It also happens to be located on Key Biscayne, a beautiful barrier island just off the coast of Miami, that is only one of the most susceptible places on earth to a future of sea level rise. In fact, at the rate we are going it’s likely that MAST and much, perhaps all, of Key Biscayne will be under water in a few decades unless those kids and others like them join me in solving this problem.

IMG_7273I started my morning with presentations to two groups of high school students that filled the school’s auditorium. These young people were very engaged, had excellent questions, and were eager to learn more about what they could do to help.

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I then spoke to the school’s environmental clubs and we discussed ideas to help make their school and community more sustainable. Prior to my visit I was asked to help the children think of new projects, to inspire and motivate them. We talked about their recycling initiatives, beach cleanups and campus greenhouse. And we talked a lot about solar power, a topic that the students were fascinated with.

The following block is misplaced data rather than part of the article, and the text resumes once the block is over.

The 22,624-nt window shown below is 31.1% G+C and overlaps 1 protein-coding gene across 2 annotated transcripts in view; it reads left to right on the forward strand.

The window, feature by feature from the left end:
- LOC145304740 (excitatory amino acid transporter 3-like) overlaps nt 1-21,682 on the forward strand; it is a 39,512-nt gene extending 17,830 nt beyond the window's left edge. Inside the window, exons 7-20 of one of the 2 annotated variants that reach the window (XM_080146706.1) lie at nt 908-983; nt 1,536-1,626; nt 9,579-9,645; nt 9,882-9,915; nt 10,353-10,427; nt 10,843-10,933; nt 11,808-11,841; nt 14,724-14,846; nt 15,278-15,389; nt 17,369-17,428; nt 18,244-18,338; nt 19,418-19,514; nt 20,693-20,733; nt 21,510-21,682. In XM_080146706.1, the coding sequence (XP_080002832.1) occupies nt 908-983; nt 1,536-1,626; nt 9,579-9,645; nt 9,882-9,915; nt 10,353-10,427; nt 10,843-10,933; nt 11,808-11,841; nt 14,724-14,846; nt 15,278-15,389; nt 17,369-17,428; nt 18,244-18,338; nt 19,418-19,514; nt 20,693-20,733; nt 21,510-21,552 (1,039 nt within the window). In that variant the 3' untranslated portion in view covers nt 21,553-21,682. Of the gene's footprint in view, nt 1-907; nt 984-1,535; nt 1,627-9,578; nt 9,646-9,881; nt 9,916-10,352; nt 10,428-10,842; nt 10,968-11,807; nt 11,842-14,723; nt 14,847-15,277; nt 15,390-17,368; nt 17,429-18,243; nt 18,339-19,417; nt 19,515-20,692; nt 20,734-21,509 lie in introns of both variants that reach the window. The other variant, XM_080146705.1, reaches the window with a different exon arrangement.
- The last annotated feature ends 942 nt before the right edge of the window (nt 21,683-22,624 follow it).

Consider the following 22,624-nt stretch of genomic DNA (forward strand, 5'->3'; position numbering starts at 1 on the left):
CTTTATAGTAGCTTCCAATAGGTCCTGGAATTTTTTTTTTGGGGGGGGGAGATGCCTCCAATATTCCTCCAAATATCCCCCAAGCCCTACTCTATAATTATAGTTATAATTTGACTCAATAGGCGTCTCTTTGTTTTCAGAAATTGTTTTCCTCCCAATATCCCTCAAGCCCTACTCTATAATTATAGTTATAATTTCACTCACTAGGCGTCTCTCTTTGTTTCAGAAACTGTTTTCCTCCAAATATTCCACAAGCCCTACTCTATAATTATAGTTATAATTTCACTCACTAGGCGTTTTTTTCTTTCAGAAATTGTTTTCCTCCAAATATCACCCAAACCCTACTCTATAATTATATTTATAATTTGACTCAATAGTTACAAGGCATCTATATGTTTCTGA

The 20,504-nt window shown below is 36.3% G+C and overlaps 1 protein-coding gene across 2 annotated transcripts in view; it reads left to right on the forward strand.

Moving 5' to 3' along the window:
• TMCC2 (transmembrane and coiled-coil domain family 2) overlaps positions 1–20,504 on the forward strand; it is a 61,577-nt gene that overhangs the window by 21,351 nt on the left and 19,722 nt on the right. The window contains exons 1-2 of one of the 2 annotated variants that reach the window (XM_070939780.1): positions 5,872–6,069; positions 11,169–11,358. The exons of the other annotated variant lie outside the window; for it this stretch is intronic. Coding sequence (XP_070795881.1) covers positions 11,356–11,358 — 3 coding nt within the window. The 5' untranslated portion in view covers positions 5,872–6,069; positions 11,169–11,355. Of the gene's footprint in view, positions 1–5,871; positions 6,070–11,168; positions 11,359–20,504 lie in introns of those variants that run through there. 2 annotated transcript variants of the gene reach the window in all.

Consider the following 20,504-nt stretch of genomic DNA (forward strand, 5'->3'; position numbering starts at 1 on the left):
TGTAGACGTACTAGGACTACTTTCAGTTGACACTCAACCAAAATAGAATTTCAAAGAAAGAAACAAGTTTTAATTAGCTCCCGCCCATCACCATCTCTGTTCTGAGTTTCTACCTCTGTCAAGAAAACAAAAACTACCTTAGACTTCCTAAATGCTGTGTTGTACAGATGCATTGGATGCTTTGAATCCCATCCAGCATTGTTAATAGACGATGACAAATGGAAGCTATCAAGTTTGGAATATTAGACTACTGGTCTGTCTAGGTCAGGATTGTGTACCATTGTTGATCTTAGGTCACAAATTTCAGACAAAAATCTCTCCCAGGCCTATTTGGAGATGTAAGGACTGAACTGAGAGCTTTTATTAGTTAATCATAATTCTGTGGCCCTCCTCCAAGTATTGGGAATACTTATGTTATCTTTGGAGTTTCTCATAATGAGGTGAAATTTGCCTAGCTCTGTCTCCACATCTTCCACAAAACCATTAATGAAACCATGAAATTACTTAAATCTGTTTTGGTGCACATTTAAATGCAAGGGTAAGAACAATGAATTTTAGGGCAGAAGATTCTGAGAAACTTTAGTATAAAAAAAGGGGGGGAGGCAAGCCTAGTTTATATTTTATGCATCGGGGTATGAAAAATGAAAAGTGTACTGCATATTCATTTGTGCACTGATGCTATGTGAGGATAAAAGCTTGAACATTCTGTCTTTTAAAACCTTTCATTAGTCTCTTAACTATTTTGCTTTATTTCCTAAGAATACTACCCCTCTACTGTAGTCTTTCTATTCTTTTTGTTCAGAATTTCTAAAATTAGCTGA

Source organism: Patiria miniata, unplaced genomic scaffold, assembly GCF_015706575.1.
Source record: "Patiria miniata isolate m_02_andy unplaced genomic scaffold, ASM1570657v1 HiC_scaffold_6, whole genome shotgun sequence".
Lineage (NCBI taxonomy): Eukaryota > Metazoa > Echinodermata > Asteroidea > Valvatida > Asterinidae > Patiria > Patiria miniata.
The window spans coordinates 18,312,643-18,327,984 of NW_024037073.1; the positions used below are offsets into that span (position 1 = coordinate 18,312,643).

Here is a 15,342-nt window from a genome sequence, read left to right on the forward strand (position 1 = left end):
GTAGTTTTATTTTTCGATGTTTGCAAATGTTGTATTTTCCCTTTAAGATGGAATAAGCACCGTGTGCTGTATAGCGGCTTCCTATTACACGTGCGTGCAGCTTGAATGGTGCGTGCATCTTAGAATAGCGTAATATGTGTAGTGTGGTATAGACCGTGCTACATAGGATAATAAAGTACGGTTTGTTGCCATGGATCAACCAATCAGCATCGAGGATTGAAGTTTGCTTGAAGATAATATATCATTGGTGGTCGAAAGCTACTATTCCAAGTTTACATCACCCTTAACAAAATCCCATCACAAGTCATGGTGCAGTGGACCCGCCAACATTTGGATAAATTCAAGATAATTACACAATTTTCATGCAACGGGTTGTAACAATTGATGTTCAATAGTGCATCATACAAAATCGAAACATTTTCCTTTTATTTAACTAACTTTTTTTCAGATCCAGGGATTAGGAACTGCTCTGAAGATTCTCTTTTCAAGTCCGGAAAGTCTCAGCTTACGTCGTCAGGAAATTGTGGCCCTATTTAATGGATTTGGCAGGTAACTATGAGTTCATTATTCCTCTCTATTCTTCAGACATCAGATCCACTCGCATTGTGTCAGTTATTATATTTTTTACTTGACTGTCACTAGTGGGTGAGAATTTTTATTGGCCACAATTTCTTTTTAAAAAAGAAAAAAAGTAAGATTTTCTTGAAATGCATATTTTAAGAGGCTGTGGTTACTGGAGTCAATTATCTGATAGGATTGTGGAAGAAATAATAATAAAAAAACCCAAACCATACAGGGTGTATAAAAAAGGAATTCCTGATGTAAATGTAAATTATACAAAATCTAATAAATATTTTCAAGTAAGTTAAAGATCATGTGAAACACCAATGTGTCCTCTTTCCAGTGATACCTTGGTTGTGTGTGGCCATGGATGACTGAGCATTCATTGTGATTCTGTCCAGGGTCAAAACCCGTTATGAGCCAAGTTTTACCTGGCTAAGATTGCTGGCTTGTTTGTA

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While my time with the high school students and clubs was amazing, perhaps the highlight of my day was the enthusiasm of the middle schoolers that packed every seat in the auditorium after lunch. In fact, after my lecture these students had over an hour of questions and comments about climate change, sea rise and solutions to these problems.

IMG_7302The children were so enthusiastic that day that the school’s leadership was spontaneously inspired to create a school-wide sustainability committee. Over 50 children volunteered on their own volition to participate and then joined me to discuss how they could raise money, approach local political leaders, design, plan and implement a range of projects on their campus and in their community.

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When I say that these children were motivated, I really do mean it. They were hungry to  learn and become involved and, most importantly, to solve the climate change crisis with one another. As I have said and seen many times before, Kids Get It and that sure is true at MAST Academy.

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Thanks to Michele Drucker for kindly inviting me and being so enthusiastic towards the children as well as me and my work.

Thanks also to MAST’s Principal Ms. Otero for allowing me to visit her school as well as supporting the children’s excitement for the future.

I’ve promised to return to MAST and help the children in any way that I can and I look forward to doing that so as to build on their enthusiasm. It’s exactly that type of enthusiasm that gives me great hope that by working together my peers and I will, in fact, solve the climate crisis.